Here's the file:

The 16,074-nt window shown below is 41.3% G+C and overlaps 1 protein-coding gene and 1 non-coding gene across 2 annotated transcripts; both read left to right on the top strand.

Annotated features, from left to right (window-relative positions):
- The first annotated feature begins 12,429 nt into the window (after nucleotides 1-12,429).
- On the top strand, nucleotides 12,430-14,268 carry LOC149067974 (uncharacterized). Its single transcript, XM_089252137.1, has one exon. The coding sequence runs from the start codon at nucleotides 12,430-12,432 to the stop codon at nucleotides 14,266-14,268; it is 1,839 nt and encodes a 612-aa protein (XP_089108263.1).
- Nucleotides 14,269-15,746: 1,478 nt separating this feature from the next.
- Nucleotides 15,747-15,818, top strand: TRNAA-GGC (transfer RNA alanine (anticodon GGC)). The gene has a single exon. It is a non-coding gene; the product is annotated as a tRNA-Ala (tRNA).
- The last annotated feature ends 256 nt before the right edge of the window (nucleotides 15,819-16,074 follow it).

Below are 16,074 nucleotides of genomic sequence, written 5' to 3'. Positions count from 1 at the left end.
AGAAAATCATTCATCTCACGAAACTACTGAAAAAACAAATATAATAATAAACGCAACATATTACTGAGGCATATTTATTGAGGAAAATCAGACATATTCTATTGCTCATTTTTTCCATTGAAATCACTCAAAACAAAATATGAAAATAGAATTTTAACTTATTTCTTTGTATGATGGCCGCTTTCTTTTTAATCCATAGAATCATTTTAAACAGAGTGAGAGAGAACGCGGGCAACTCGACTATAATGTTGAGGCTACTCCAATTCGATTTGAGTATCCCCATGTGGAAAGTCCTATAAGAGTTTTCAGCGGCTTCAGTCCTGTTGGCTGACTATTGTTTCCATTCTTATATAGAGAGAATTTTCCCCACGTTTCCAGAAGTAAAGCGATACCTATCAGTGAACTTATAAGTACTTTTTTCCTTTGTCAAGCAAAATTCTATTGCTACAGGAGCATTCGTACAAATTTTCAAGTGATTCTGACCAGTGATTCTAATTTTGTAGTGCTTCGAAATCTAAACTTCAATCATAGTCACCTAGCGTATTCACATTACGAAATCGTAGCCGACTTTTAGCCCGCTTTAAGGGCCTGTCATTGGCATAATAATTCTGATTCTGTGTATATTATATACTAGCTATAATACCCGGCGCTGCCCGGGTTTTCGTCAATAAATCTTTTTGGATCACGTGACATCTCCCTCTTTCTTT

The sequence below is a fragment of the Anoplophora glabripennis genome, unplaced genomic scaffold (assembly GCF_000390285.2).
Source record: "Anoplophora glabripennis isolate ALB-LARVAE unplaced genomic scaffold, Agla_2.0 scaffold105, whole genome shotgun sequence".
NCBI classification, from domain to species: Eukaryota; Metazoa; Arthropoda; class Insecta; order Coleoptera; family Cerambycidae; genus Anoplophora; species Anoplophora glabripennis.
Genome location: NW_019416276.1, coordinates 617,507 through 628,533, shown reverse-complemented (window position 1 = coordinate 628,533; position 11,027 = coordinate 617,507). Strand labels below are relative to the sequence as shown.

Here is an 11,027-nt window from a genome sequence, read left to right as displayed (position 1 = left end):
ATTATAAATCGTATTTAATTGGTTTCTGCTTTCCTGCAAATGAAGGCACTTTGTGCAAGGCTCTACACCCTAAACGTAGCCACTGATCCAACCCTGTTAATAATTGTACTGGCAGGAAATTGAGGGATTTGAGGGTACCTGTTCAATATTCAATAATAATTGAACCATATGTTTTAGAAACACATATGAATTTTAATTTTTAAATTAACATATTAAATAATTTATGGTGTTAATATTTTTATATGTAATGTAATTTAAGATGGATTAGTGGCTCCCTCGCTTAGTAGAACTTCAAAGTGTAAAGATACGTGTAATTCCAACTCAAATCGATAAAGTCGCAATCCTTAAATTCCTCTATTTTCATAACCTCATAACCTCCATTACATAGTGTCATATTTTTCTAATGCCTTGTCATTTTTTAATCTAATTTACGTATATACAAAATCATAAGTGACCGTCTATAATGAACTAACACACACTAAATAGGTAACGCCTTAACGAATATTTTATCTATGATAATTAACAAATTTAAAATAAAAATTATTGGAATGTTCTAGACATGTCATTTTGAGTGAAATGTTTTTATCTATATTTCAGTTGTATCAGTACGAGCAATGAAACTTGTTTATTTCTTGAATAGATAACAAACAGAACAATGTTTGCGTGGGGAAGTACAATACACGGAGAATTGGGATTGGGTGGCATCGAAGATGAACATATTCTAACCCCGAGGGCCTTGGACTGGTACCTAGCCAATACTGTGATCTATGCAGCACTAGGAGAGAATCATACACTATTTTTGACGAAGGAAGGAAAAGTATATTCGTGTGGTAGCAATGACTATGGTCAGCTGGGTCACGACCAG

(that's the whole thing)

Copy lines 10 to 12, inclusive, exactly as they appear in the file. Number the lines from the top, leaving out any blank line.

The sequence below is a fragment of the Anoplophora glabripennis genome, unplaced genomic scaffold (assembly GCF_000390285.2).
Source record: "Anoplophora glabripennis isolate ALB-LARVAE unplaced genomic scaffold, Agla_2.0 scaffold105, whole genome shotgun sequence".
NCBI classification, from domain to species: Eukaryota; Metazoa; Arthropoda; class Insecta; order Coleoptera; family Cerambycidae; genus Anoplophora; species Anoplophora glabripennis.